A Royal Injustice?
Written by Jerry White
The year is 1840, the date 10 June, a warm and dry Wednesday evening, just the weather for a pleasant drive to take in the early summer air. So it seemed to the young Queen Victoria and her new husband, Prince Albert.
They had been married only four months to the day, but these evening drives had already become something of a habit for them. Londoners had begun to wait in anticipation for their open carriage to swing out of the gates of Buckingham Palace and turn left up Constitution Hill towards the parks. Not all in the crowds, though, were well-wishers. For that evening a young bartender lodging in West Street, Lambeth, had brought with him two loaded pistols to kill Victoria, her husband, or both. His name was Edward Oxford, and this was the first of numerous assassination attempts on the Queen during her long reign.
Oxford would be declared insane at his trial and was detained at first in Bethlem Hospital and then Broadmoor, was eventually declared sane and emigrated to Australia under the name of John Freeman.
All this is well known and the details are readily available in the blogosphere. But what isn't so well known, indeed remained unknown until recently pieced together, is another story of incarceration directly connected to that June evening in 1840.
Edward Oxford's first shot had been heard by many in the waiting crowd, and the would-be assassin was spotted by a young man and a boy jogging to keep pace with the royal carriage. Joshua Reeve Lowe sprinted across Constitution Hill and reached Oxford just as he fired the second pistol. Lowe and his schoolboy nephew were the first to lay hands on Oxford and seize his guns. Joshua Reeve Lowe would be the lead prosecution witness at Oxford's Bow Street arraignment and then at the Old Bailey trial. Lowe's name and occupation - he was a spectacle-maker and optician in Copthall Court, near the Bank of England - were front-page news on every breakfast table in the nation. Lowe's 'fifteen minutes of fame' would have life-changing consequences that proved a disaster for him.
Lowe's sudden celebrity, acknowledged by the highest in the land - his business was patronised briefly by Prince Albert and by the Queen Mother - led him to take a momentous decision. He would tear himself from his City roots - he was born and bred there - and set up business in the heart of the West End. He advertised his new venture at 34 St James's Street in the summer of 1841 as 'Joshua Reeve Lowe, Optician, by Special Appointment to HRH Prince Albert, and under the immediate patronage of the Queen Dowager and HRH the Duchess of Kent.' But the 'immediate patronage' proved worthless. The rich and noble customers he sought stayed away, his valuable stock remained unsold, his debts within weeks totalled nearly £4000 (some half a million at today's prices), and to salvage something from the wreck he moved his business to Hatfield Street, off the Waterloo Road. There he was arrested by a creditor who refused to wait any longer for his money, and on 13 December he was brought into custody in the Marshalsea Prison, off Borough High Street, Southwark. Unable to settle with his creditors he remained a prisoner until January 1843. He made clear to the Insolvent Debtors' Court that he felt sadly let down: 'He expected, he said, to be made a Court tradesman, as in the case of the person who saved the life of George the Third from the hand of an assassin; but his expectations were not realised.' In fact, the only help he had received was from Prince Albert, who bought a telescope from him for £70.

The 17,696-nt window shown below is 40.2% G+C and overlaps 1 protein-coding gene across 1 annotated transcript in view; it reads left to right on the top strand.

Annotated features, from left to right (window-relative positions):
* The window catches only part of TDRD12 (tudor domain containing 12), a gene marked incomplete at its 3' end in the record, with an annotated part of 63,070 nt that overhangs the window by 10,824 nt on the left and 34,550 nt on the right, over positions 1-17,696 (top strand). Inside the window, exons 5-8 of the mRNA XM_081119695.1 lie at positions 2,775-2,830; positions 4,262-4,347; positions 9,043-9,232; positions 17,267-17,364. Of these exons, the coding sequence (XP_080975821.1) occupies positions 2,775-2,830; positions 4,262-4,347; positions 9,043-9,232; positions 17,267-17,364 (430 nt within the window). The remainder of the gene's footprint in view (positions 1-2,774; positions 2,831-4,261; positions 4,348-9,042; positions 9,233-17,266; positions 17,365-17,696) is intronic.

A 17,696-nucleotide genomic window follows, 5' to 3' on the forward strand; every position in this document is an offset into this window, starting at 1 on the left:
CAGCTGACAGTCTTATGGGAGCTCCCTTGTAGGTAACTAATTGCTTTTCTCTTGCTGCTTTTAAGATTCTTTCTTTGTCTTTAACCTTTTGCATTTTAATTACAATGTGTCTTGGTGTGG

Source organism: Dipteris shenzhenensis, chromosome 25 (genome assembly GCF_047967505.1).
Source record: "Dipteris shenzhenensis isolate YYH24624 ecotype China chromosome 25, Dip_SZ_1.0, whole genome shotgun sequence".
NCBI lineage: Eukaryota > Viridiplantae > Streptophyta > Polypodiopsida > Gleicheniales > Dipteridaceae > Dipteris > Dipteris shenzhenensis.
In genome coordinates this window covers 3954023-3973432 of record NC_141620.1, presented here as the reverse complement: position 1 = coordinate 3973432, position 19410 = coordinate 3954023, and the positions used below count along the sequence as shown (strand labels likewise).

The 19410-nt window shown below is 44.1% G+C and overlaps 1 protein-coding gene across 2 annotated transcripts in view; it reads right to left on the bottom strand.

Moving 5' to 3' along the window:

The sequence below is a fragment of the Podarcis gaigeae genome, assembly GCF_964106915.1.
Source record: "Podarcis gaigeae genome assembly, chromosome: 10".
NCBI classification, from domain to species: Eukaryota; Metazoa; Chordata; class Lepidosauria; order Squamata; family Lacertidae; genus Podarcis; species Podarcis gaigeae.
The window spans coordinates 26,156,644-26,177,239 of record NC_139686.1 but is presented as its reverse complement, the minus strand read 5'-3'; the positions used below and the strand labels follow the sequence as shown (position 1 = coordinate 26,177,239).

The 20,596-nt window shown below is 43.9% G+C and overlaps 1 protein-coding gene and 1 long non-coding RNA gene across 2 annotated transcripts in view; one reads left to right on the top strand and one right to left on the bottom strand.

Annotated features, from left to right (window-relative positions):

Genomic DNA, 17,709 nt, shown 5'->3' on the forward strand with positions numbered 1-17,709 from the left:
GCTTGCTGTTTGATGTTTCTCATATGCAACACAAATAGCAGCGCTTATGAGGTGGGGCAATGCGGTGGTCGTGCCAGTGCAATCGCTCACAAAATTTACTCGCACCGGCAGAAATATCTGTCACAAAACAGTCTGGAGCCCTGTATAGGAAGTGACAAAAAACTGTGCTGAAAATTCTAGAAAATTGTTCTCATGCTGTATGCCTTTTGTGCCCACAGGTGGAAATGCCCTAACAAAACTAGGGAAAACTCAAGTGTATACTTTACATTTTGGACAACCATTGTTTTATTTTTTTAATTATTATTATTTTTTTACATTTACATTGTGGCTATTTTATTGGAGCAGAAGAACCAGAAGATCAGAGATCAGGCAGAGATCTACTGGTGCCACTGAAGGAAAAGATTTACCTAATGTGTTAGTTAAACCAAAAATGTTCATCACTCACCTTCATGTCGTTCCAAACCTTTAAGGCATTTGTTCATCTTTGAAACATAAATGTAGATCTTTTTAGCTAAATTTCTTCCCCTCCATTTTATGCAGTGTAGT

Joshua Reeve Lowe never recovered from the crash, or his imprisonment. He died at his home at 15 Broadway, Southwark, on 25 January 1848. The cause of death was given as 'Phthisis', probably chronic pulmonary tuberculosis; if so, it can't have been helped by so many months in Southwark's prisons. He was just 37.
Just a few years earlier he had been the hero of the hour, a celebrity who believed his actions - and the royal gratitude that would surely follow - would change his life forever. It did change, but not in the way he had hoped. Was he a victim of royal ingratitude? Or was he an innocent abroad whose expectations could never have been realised? Either way, Joshua Reeve Lowe's rise and fall can serve as a Victorian morality tale of London, 1840.
Jerry White is Professor of Modern London History at Birkbeck College, University of London. His latest book is Mansions of Misery. A Biography of the Marshalsea Debtors' Prison, published by Bodley Head in October 2016. He is a board member of LONDON 1840.
The Marshalsea Prison as shown on Horwood's map of 1813. On Christmas Eve 1811 the old prison, which had served for nigh on 500 years, was closed. The inmates were escorted the 130 yards south along Borough High Street to this, their new gaol, which served for just over 30 years, closing on 9 November 1842.
The last vestiges of the Marshalsea - the southern perimeter wall of the prison yard